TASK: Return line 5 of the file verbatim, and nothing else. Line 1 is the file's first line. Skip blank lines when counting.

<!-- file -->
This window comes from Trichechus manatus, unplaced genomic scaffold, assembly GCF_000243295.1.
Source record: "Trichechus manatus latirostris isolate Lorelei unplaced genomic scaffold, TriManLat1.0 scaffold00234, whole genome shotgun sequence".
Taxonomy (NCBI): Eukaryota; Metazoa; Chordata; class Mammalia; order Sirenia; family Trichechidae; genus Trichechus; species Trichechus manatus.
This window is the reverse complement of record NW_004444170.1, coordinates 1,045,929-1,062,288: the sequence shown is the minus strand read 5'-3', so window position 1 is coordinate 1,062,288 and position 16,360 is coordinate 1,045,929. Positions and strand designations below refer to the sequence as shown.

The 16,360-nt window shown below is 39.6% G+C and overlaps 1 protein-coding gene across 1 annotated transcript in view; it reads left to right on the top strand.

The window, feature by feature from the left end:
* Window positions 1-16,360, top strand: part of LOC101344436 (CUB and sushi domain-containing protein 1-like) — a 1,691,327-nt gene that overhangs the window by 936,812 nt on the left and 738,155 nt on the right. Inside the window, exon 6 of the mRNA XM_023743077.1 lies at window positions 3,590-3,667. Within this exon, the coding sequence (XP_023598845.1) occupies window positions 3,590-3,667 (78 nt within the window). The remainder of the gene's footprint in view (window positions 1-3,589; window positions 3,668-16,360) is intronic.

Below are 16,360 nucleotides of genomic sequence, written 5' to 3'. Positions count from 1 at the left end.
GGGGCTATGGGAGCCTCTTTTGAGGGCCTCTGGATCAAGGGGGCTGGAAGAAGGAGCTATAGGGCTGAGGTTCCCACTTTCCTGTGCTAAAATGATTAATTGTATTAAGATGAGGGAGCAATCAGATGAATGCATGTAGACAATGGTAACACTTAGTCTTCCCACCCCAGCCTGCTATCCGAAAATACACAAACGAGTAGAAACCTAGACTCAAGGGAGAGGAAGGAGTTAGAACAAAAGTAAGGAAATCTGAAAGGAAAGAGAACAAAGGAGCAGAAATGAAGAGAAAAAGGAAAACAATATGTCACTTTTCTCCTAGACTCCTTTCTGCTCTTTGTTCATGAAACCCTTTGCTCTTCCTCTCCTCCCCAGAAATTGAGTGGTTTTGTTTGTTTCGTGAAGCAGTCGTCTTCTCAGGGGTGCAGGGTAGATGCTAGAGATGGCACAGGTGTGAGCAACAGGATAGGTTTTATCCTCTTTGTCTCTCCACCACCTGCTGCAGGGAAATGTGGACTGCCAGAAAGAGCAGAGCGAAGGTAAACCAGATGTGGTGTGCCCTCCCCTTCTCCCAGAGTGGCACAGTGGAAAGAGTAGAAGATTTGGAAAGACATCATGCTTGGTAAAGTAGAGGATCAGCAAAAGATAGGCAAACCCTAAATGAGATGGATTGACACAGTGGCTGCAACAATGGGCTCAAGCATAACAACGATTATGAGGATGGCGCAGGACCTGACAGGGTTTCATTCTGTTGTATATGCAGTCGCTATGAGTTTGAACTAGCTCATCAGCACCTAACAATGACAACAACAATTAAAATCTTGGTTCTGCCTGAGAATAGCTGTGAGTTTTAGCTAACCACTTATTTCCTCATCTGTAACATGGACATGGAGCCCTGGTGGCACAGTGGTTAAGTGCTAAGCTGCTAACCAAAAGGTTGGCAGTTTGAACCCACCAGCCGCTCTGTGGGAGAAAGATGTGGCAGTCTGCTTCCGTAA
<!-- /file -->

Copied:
The 16,360-nt window shown below is 39.6% G+C and overlaps 1 protein-coding gene across 1 annotated transcript in view; it reads left to right on the top strand.